Lord of the Rings Star Says the World Owes Christianity ‘the Greatest Debt of Thanks’

Lord of the Rings Star Says the World Owes Christianity ‘the Greatest Debt of Thanks’

The Lord of the Rings star John Rhys-Davies, a self-described “rationalist” and “skeptic,” says the world owes Christianity “the greatest debt of thanks” for making the world a better place.

Rhys-Davies made the declaration on the red carpet at the 28th annual Movieguide Awards, held late last month at the historic Avalon Theater in Hollywood. The awards show celebrates faith and family content in movies and television. The actor’s voice was featured as Evangelist in the animated film “Pilgrims Progress,” which was honored at the gala.

“I count myself a rationalist and a skeptic, and I find myself constantly defending Christians and Christianity,” Rhys-Davies said in an interview with The Christian Post. “I find that wonderful because we seem to forget that Christian civilization has made the world a better place than it ever was. One of the great glories was the abolition of slavery, for instance. And there is still slavery and that makes me very mad.”

The Welsh actor, who played Gimli in The Lord of the Rings trilogy, also has a starring role in the upcoming faith-based film, I Am Patrick, which releases for St. Patrick’s Day. Fathom Events is set to screen the inspirational docudrama nationwide on March 17 and 18. It examines the life of the fifth-century missionary saint who is often called the Apostle of Ireland.

The movie garnered positive feedback from Lisa M. Hendey, author of The Secret of the Shamrock, who said the feature-length film is “faithfully rooted in his own writings and historically accurate storytelling.”

“St. Patrick overcame his own failings and experienced a challenging yet profound conversion and then devoted his life to share the Gospel with zeal, joy and love,” Hendey said. “This film tells his story with truth, candor and beauty.”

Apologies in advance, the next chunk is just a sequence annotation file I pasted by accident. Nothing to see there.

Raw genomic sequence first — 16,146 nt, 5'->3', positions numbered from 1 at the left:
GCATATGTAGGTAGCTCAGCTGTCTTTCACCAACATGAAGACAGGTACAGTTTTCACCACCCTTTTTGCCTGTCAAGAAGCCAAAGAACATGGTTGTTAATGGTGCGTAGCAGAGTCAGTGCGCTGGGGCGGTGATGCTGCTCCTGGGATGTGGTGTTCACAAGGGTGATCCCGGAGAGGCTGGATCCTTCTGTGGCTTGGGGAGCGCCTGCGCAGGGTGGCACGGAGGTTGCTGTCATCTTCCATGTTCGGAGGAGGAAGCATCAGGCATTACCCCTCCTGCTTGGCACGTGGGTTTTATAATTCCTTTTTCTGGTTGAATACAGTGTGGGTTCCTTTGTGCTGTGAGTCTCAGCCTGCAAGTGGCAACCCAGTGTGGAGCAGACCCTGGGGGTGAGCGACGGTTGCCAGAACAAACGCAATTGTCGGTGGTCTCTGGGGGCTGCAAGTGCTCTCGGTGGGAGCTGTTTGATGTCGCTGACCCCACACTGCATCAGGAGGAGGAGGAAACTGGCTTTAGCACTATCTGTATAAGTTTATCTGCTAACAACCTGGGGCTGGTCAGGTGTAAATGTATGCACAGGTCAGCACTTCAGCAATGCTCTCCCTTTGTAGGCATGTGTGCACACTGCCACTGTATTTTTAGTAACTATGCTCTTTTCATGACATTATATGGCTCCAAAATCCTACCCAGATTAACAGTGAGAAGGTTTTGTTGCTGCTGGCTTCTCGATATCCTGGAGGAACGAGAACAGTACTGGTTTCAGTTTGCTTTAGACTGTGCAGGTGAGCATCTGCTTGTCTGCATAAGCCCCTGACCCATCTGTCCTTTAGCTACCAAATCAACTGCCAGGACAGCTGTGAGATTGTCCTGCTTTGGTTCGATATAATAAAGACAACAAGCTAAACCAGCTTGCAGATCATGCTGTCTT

Sister Helena Raphael Burns, a movie reviewer for Life Teen & The Catholic Channel on Sirius XM, noted the remarkable transformation of St Patrick.

“The strong takeaway is the almost unbelievable hardships Patrick endured, as well as his transformation from a nominal Christian to a close friend of God during his times of extreme privation,” she wrote. “There is much for us to imitate regarding his profound prayer life and zeal for souls!”

During his red-carpet appearance, Rhys-Davies cited the early history of Christianity in bringing forth the ideology of democracy.

“All the things that we value, the right of free speech, the right of the individual conscience, these evolved in first and second century Roman Christendom, where the individual Christian said, ‘I have a right to believe what I believe and not what the Emperor tells me.’ From that our whole idea of democracy and the equality that we have has developed,” the actor said.

“We owe Christianity the greatest debt of thanks that a generation can ever have, and to slight it and to dismiss it as being irrelevant is the detritus of rather ill-read minds, I think.”

The Hallmark Channel will broadcast the award show on Feb. 24.

Photo courtesy: Getty Images/Carlo Allegri/Staff

Lori Arnold is a national award-winning journalist whose experience includes 16 years at a daily community newspaper in San Diego and 16 years as writer-editor for the Christian Examiner. She owns StoryLori Media and is a member of the Evangelical Press Association.

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